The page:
So that’s why a cold snap makes your nose run: From icy tears to needing the loo more, JOHN NAISH reveals how your amazing body adapts to the big freeze
- Temperatures are due to drop and snow is expected to fall in the coming week
- But the human body has all sorts of ways to adapt to chilly temperatures
- Nasal alarm calls, chilly tears and blizzard bloat are explained by JOHN NAISH
The human body adapts superbly to chilly weather in a number of surprising ways
Temperatures are plummeting this week with snow and sleet forecast soon. Thankfully, the human body adapts superbly to chilly weather in a number of surprising ways.
Here, JOHN NAISH explains the wide-ranging effects that the cold has on us and how we deal with them . . .
NASAL ALARM CALL
Up To 90 per cent of us get runny noses when it’s cold. The medical term is ‘cold-induced rhinitis’ (or ‘skier’s nose’ as it’s also known since it particularly affects fans of winter sports).
It is an inconvenient result of our bodies doing their best to keep our lungs from freezing.
Nerves inside the nose sense cold air and stimulate warming bloodflow and a rush of mucus that turns the chilly inhaled air steamily humid.
By the time it gets to the back of our nose it’s been heated to 26c, so it won’t freeze lung cells.
Studies indicate that our nose can produce up to 400ml of mucus a day in freezing conditions. That’s usually too much, as nature overcompensates to be on the safe side (it certainly beats having our lungs freeze).
The result is an annoyingly drippy nose. Decongestant drugs can stop this, but they also inhibit this vital bodily defence.
That’s why it’s always best to carry a hanky.
Up To 90 per cent of us get runny noses when it’s cold. The medical term is ‘cold-induced rhinitis’ (stock image)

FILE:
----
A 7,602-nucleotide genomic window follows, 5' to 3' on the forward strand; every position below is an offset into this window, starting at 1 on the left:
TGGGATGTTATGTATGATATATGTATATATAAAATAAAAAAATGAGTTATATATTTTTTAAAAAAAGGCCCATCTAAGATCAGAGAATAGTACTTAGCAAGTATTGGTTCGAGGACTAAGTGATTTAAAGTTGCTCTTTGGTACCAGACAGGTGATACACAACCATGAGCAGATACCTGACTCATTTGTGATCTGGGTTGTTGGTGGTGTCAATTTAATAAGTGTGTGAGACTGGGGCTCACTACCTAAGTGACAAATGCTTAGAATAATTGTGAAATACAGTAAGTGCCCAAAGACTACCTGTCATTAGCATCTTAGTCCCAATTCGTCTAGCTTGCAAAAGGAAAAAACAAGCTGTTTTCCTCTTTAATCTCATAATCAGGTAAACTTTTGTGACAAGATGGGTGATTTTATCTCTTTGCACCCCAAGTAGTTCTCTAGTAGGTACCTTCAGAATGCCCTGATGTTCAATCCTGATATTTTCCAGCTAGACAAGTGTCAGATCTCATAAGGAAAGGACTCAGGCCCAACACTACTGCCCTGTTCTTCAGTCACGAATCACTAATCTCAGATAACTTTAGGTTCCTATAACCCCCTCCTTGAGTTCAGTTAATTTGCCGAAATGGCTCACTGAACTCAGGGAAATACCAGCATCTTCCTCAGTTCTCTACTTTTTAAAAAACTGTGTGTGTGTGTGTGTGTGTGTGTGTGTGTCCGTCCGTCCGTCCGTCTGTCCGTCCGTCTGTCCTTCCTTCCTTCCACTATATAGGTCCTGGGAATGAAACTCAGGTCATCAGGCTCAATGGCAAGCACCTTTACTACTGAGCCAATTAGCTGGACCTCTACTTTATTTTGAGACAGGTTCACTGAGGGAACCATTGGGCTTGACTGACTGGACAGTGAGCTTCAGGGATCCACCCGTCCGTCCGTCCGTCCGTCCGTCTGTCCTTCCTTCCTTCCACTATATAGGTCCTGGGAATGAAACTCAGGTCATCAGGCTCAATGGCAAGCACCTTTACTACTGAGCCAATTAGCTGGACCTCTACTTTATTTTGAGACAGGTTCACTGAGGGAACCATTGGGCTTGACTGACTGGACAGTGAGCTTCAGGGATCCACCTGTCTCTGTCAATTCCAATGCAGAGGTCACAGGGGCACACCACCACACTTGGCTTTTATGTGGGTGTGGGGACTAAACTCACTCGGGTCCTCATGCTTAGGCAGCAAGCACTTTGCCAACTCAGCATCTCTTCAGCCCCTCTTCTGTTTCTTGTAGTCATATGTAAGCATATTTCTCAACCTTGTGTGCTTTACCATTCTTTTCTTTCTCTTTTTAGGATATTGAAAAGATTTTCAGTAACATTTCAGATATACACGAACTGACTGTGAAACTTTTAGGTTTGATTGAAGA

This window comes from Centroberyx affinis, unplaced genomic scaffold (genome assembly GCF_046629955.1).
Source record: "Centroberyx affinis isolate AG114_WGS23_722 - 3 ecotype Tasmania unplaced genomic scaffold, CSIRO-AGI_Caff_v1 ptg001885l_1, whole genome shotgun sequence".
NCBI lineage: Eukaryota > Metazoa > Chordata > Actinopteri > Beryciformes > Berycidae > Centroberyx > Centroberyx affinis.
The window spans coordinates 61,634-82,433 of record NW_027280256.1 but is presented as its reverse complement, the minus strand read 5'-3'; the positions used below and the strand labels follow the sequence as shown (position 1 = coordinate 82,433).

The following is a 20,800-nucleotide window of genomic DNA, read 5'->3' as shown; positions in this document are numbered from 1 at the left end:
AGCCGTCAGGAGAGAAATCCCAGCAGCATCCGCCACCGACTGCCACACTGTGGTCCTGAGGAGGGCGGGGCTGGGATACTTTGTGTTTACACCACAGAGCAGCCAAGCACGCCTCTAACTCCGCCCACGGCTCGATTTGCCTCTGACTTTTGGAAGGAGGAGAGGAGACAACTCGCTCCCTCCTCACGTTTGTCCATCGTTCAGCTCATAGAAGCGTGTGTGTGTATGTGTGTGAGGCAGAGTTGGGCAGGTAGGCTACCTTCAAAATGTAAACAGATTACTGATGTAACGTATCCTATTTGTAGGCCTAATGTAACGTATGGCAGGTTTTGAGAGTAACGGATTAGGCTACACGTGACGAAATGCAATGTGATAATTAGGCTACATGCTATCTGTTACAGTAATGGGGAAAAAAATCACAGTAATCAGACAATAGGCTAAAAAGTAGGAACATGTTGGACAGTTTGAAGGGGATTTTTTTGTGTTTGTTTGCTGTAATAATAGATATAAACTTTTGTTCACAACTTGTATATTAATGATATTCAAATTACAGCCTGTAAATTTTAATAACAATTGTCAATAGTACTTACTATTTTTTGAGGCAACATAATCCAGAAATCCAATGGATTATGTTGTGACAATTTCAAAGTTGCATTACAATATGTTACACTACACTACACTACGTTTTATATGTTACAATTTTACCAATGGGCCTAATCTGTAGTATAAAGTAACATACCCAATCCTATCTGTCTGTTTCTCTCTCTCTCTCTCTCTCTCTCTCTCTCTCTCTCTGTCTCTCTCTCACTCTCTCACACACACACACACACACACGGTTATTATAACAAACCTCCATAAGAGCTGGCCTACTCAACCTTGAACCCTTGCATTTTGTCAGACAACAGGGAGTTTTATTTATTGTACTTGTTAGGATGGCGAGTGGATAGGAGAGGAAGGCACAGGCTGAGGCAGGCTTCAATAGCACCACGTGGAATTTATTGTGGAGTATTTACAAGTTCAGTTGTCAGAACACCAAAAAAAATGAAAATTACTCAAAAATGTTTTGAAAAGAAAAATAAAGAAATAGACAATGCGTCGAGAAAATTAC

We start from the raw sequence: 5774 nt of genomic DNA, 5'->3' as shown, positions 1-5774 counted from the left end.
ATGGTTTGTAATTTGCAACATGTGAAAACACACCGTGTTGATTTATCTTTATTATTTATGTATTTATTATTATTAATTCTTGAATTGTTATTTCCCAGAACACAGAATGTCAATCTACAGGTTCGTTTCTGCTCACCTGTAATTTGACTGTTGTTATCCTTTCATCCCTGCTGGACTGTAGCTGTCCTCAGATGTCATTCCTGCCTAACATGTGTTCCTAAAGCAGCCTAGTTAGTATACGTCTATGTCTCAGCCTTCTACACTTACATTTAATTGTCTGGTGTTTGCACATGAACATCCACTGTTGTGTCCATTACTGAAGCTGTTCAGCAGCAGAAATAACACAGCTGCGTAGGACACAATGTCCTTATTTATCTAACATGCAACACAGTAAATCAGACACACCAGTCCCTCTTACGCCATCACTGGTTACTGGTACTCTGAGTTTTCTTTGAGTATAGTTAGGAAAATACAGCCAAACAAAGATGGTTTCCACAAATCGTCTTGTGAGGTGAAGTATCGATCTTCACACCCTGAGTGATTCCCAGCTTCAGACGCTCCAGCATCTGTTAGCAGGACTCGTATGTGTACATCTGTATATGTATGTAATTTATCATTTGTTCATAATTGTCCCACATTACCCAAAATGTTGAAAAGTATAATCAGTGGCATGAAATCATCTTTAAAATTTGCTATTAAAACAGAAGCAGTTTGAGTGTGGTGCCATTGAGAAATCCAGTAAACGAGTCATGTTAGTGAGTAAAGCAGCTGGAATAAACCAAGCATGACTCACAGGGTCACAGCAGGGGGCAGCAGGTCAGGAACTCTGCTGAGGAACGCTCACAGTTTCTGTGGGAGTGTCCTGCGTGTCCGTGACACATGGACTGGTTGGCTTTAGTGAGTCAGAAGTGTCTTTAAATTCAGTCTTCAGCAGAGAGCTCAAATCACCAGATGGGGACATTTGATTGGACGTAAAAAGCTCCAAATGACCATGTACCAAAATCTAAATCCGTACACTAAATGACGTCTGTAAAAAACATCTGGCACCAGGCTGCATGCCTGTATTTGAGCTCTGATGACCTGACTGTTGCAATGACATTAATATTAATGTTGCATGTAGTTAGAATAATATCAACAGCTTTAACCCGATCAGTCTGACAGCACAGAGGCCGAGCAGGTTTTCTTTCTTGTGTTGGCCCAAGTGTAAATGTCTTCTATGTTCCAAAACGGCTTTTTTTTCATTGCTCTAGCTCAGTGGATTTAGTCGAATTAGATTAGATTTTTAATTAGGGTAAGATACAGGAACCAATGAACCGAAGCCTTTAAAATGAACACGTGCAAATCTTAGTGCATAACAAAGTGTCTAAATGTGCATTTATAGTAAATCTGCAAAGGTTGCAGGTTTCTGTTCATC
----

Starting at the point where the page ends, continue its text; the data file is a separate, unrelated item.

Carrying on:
Studies indicate that our nose can produce up to 400ml of mucus a day in freezing conditions
CRACKING A SMILE
Take pity on the lips, which are exposed to freezing weather without being covered in the body’s usual thick protective layer called the stratum corneum — which is comprised of dead skin cells that form a tough barrier between the environment and the lower layers of the skin.
It means they are kiss-sensitive and lusciously rosy. But their lack of protection often comes at a painful cost — chapped lips, or, as doctors call it, cheilitis.
When the weather turns cold and there is less humidity in the air, our lips become dry and crack-prone.
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To make matters worse, when lips feel dry in biting cold winds, you probably have an urge to lick them — which slathers them in digestive enzymes that break down their skin covering — making them crack and chap further.
Dermatologists at America’s respected Mayo Clinic advise using lip balm that doesn’t contain irritants such as fragrances or dyes.